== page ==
Misdiagnosis, wrong-site surgery, and mistaken patient identities are some of the medical errors that frequently occur in U.S. hospitals. They can result in serious injury or death. A Johns Hopkins study puts the number of people who die every year from medical errors in the United States at more than 250,000. That makes medical errors a leading cause of death, only behind heart disease and cancer.
The Most Common Medical Errors
Common medical errors are the basis of many medical malpractice cases. From the data recorded by the National Practitioner Data Bank (NPDB), medical malpractice payouts totaled close to $4.4 billion in 2019, including $334,615,300 in Illinois alone. Medical errors related to a diagnosis made up most of the malpractice claims in 2019.
Below is a closer look at errors in diagnosis and other common preventable medical errors.
Incorrect diagnosis leads to unnecessary or harmful treatment. It can cause proper treatment to be delayed, prolonging a patient’s suffering. The wrong treatment can sometimes worsen conditions and cause more severe symptoms.
A study reveals that about 12 million people are misdiagnosed at U.S. outpatient facilities each year. That is equivalent to 1 in every 20 adults. Past research indicates that 50% of these errors can cause serious harm. That puts 6 million outpatients at risk of acquiring severe health problems because of a misdiagnosis.
Stroke, heart disease, appendicitis, lung cancer, fractures, and meningitis are some of the most frequently misdiagnosed conditions.
Medication errors occur in different forms, such as:
- Prescribing the wrong type or dosage of medication
- Using an incorrect route of administration
- Monitoring errors, such as failure to document allergies or account for drug interactions
The Institute of Medicine reports that about 1.5 million people are harmed by medication errors annually in the United States. Caring for and treating victims of medication-associated errors costs more than $40 billion every year.
In medical bills, patients often receive charges in error, such as:
- unused items
- procedures not received
- incorrect length of stay
- stays or procedures coded incorrectly
Billing advocates and health professionals estimate that as many as 80% of medical bills contain errors. The diagnosis codes that can be used are about 70,000, whereas the available procedure codes are nearly 71,000. The complex billing system leaves plenty of room for errors to be made on medical bills.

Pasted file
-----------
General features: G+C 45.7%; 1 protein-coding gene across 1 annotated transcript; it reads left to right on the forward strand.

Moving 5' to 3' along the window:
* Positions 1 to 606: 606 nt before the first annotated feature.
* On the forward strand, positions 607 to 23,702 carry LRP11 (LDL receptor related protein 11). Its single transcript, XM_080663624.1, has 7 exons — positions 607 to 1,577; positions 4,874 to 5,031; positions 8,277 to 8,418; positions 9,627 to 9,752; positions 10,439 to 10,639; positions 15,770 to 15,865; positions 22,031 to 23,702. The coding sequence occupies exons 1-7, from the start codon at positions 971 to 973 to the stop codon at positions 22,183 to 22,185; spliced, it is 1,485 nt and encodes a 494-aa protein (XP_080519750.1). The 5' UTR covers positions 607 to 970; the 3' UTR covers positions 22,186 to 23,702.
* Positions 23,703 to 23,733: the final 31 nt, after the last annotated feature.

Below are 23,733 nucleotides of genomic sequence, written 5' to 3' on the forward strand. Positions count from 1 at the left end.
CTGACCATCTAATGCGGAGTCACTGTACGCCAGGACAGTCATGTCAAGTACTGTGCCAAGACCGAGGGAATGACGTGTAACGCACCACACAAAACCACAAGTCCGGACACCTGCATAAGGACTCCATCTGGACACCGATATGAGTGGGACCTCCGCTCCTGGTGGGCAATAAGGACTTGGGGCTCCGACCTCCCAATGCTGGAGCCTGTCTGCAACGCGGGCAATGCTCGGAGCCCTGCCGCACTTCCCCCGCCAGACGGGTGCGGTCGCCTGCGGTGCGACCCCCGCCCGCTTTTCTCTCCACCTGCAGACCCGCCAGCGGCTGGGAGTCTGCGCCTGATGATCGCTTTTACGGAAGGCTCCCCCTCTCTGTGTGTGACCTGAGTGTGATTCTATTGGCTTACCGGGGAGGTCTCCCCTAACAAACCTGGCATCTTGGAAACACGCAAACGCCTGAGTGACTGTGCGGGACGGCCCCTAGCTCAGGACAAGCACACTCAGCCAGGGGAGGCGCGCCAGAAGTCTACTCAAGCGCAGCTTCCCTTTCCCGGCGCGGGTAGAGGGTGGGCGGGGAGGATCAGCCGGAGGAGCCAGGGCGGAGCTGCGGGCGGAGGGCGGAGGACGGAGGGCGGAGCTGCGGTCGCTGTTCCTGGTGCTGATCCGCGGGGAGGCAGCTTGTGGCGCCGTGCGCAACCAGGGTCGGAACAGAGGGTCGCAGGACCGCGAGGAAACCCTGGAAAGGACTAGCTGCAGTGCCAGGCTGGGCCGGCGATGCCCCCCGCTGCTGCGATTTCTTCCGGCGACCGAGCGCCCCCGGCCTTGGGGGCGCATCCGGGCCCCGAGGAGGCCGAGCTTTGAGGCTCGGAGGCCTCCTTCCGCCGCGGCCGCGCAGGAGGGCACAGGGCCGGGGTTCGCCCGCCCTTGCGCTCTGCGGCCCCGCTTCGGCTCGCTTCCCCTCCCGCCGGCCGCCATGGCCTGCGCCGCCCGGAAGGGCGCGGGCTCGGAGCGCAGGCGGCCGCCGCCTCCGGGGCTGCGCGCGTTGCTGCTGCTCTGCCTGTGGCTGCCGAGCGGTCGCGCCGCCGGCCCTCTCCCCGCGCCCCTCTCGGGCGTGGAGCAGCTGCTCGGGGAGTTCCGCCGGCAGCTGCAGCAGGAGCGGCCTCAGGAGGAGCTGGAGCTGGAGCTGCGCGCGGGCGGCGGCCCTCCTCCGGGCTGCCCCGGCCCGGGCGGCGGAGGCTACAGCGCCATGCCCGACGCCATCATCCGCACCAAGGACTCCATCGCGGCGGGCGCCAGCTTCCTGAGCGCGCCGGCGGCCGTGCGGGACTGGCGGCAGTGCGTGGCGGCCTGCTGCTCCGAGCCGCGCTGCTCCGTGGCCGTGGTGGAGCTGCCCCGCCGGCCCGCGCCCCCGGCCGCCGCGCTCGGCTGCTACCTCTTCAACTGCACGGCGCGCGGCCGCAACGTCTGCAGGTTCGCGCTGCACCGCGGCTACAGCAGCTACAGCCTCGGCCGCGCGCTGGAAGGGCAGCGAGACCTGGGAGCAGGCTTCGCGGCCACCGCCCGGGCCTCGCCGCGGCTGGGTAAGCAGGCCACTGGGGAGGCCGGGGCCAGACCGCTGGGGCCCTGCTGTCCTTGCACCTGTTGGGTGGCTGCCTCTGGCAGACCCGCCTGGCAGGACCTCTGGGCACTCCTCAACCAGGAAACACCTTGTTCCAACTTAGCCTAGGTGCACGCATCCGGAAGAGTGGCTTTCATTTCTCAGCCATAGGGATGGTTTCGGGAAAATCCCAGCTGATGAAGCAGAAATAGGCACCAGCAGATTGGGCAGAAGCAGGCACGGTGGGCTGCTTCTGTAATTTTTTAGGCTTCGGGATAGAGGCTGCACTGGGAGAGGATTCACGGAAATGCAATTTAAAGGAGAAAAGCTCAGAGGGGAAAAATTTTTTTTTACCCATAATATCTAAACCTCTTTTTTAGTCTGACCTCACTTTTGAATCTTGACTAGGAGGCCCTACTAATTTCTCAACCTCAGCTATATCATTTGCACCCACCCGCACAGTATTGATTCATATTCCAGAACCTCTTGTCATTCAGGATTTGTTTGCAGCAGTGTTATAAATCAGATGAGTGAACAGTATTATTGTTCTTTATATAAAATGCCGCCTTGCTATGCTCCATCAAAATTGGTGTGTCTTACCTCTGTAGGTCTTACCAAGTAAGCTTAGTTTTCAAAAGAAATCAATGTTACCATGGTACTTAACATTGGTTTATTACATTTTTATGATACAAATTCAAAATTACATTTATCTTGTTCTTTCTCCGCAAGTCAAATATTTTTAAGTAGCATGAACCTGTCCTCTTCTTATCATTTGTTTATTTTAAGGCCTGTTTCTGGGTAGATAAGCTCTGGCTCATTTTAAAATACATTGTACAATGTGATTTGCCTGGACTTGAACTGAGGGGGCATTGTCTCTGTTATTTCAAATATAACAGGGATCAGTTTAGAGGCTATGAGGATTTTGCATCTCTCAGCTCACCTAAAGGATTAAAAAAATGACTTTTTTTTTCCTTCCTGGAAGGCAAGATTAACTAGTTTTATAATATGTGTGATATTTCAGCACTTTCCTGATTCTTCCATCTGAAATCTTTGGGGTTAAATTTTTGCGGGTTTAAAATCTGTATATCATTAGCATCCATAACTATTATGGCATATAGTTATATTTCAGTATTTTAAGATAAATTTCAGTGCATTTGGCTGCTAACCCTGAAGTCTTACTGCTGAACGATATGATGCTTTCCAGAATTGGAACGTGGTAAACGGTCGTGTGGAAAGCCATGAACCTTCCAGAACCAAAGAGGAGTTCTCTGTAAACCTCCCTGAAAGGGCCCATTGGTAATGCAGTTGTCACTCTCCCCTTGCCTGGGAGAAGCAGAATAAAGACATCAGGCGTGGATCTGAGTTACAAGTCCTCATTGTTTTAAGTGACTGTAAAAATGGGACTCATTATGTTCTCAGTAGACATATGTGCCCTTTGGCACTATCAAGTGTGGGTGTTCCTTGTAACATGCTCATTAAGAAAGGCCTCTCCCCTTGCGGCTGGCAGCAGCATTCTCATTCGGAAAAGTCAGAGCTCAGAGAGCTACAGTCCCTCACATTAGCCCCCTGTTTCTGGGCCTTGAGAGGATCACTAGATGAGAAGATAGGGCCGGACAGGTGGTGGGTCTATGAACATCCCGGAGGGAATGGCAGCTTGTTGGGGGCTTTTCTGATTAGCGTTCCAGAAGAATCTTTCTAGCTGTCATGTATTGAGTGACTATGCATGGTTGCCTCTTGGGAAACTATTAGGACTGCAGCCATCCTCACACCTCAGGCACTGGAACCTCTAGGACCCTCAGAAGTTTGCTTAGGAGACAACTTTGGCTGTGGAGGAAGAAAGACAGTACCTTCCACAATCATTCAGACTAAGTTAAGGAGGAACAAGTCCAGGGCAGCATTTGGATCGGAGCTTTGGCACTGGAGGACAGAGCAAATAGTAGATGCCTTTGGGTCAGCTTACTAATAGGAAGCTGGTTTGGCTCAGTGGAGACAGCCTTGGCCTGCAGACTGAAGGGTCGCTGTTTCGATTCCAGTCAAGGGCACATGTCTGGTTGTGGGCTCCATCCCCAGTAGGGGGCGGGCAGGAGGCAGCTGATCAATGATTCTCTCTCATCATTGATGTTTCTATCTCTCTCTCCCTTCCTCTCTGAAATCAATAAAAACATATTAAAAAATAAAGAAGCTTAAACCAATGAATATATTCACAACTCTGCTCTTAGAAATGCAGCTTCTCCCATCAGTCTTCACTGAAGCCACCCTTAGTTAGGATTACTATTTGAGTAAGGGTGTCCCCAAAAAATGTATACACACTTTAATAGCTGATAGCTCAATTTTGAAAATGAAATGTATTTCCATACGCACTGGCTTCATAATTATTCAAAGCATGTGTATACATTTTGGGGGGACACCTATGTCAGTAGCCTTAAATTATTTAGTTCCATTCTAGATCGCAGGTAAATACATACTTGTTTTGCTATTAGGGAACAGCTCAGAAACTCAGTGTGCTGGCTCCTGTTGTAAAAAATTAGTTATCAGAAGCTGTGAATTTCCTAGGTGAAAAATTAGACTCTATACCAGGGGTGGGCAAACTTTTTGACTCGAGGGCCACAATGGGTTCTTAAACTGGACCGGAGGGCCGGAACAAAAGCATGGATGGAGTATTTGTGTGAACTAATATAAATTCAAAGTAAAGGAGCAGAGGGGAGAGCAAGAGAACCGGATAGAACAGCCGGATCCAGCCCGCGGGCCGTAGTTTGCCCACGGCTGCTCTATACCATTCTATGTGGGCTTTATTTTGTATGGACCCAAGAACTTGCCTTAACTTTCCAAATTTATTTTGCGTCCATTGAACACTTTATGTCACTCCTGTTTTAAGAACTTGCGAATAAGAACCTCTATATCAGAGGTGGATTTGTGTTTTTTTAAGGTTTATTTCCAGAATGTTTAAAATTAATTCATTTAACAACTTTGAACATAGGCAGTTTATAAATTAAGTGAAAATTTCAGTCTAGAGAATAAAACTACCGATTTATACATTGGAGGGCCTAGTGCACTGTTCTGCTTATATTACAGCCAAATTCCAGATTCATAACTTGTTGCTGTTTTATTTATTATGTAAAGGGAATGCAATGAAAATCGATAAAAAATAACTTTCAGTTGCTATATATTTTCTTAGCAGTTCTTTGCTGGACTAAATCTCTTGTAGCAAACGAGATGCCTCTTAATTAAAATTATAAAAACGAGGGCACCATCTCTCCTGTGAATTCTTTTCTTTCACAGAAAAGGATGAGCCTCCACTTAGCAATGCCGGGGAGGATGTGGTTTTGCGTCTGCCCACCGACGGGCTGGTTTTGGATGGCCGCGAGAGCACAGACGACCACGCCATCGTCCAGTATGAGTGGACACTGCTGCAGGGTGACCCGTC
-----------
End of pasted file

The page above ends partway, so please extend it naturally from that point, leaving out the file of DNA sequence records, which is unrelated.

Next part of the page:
The wrong code can result in hundreds or even thousands of dollars in overcharges. According to the National Academy of Medicine (NAM), Americans spend about $210 billion on overpriced or unneeded treatments annually.
A study of surgical events recorded over 20 years (1990-2010) by the NPDB established that 4,000 surgical errors occur annually in the United States. The researchers call these errors “never events” because they are mistakes that should never happen in a surgical setting. The events include leaving foreign objects in patients’ bodies after surgery and operating on the wrong people.
Analysis done by researchers estimates that every week, surgeons:
- operate on the wrong site 20 times
- perform an incorrect procedure on someone 20 times
- leave a foreign object like a towel or sponge in a patient’s body 39 times
Patient Identification Errors
Patient misidentification affects people in multiple facets, including diagnosis, medication administration, and billing. Some identification errors cause serious patient harm. In one incident in Boston, a patient had a healthy kidney removed after being mistaken for a patient who had a kidney tumor. In Florida, practitioners reported performing 63 surgical procedures on the wrong patients between 1990 and 2003.
Findings from a study by The College of American Pathologists suggested that more than 160,000 adverse events annually in the United States are caused by identification errors involving patients’ laboratory specimens.
Causes of Medical Errors
Several factors can work alone or in combination to cause common medical errors. These include:
- Lack of training: New staff can cause errors because of insufficient training or lack of experience in handling a particular situation. Errors can also occur due to tasks being assigned to inappropriate staff.
- Time sensitivity: Unusual time pressure to complete a diagnosis or start and complete a procedure increases the risk of a wrong diagnosis or performing a procedure incorrectly.
- Limited testing: For patients with preexisting health conditions, healthcare professionals can persist with the initial diagnostic impressions and fail to order new diagnostic tests. That is a common cause of diagnostic errors.
- Rare diseases: A disease is said to be rare if it affects less than 200,000 Americans. Rare illnesses are often misdiagnosed.
Medical errors occur more frequently than desired. By being more informed about their health, doctors, and medical facilities, and patients can better identify these errors and take action when they spot any inconsistencies. That will help curb medical errors.